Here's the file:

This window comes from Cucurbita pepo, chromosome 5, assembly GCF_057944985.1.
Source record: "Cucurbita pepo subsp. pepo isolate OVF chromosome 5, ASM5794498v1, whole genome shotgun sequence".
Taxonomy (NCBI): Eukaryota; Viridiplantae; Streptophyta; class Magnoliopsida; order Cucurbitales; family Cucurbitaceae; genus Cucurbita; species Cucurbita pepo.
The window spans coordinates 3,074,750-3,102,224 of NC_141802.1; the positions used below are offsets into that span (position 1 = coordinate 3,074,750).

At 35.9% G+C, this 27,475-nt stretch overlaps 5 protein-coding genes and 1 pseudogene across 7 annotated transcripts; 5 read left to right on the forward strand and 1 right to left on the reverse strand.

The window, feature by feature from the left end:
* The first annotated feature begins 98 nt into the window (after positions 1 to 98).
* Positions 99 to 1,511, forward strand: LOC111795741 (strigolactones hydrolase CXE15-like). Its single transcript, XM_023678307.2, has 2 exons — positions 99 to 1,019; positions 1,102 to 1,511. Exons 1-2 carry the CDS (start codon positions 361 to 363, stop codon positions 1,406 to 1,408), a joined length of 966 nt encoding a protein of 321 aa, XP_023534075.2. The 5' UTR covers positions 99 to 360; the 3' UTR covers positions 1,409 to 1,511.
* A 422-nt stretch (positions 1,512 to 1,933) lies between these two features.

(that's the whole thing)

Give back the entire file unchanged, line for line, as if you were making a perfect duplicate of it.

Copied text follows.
This window comes from Cucurbita pepo, chromosome 5, assembly GCF_057944985.1.
Source record: "Cucurbita pepo subsp. pepo isolate OVF chromosome 5, ASM5794498v1, whole genome shotgun sequence".
Taxonomy (NCBI): Eukaryota; Viridiplantae; Streptophyta; class Magnoliopsida; order Cucurbitales; family Cucurbitaceae; genus Cucurbita; species Cucurbita pepo.
The window spans coordinates 3,074,750-3,102,224 of NC_141802.1; the positions used below are offsets into that span (position 1 = coordinate 3,074,750).

At 35.9% G+C, this 27,475-nt stretch overlaps 5 protein-coding genes and 1 pseudogene across 7 annotated transcripts; 5 read left to right on the forward strand and 1 right to left on the reverse strand.

The window, feature by feature from the left end:
* The first annotated feature begins 98 nt into the window (after positions 1 to 98).
* Positions 99 to 1,511, forward strand: LOC111795741 (strigolactones hydrolase CXE15-like). Its single transcript, XM_023678307.2, has 2 exons — positions 99 to 1,019; positions 1,102 to 1,511. Exons 1-2 carry the CDS (start codon positions 361 to 363, stop codon positions 1,406 to 1,408), a joined length of 966 nt encoding a protein of 321 aa, XP_023534075.2. The 5' UTR covers positions 99 to 360; the 3' UTR covers positions 1,409 to 1,511.
* A 422-nt stretch (positions 1,512 to 1,933) lies between these two features.